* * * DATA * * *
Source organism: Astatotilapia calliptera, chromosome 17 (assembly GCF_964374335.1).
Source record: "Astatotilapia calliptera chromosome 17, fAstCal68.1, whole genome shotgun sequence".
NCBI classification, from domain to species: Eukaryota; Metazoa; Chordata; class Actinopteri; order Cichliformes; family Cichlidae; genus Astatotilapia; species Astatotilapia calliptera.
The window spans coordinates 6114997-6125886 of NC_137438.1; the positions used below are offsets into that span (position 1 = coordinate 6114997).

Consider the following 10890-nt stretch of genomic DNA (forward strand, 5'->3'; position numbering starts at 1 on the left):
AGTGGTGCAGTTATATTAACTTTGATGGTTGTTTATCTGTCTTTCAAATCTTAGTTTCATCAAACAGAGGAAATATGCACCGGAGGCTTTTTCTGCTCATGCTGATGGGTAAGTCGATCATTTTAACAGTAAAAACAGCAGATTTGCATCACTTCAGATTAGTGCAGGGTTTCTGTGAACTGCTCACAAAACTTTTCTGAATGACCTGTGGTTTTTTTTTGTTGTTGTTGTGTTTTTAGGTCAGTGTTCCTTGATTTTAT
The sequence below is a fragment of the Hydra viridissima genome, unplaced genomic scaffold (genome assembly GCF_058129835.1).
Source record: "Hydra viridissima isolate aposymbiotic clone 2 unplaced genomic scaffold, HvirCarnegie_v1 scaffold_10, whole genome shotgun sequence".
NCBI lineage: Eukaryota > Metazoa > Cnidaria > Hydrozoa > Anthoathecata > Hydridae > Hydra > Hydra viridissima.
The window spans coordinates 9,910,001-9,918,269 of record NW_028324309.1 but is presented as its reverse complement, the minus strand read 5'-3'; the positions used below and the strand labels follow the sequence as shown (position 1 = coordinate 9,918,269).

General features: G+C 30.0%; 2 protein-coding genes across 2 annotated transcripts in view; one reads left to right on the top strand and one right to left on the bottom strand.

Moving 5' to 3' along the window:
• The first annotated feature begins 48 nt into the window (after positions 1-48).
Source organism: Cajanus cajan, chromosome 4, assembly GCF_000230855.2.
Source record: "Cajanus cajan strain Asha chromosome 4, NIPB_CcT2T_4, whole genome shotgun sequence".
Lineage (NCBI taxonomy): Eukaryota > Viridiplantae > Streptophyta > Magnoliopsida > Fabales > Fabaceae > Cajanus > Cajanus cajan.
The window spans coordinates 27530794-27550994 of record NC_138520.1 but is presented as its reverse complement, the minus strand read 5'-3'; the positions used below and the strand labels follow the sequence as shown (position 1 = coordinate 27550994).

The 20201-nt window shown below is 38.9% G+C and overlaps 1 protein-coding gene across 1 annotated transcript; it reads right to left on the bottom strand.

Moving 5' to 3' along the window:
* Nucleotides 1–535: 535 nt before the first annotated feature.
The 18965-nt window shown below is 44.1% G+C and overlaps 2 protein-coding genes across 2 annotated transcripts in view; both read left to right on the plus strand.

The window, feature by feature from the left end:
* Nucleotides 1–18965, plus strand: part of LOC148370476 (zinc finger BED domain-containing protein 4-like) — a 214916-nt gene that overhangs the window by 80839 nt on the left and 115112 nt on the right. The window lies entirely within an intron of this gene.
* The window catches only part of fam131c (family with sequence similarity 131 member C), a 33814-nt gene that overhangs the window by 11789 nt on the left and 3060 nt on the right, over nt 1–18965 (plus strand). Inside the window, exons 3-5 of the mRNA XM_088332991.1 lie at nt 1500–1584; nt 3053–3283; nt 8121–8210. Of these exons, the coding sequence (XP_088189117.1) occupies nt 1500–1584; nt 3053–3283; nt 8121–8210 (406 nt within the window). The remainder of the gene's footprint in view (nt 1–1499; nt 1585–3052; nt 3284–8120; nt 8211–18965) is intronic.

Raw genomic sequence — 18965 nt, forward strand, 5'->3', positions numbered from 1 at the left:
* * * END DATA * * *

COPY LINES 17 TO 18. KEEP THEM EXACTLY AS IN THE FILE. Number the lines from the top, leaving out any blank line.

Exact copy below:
The window spans coordinates 27530794-27550994 of record NC_138520.1 but is presented as its reverse complement, the minus strand read 5'-3'; the positions used below and the strand labels follow the sequence as shown (position 1 = coordinate 27550994).

The 20201-nt window shown below is 38.9% G+C and overlaps 1 protein-coding gene across 1 annotated transcript; it reads right to left on the bottom strand.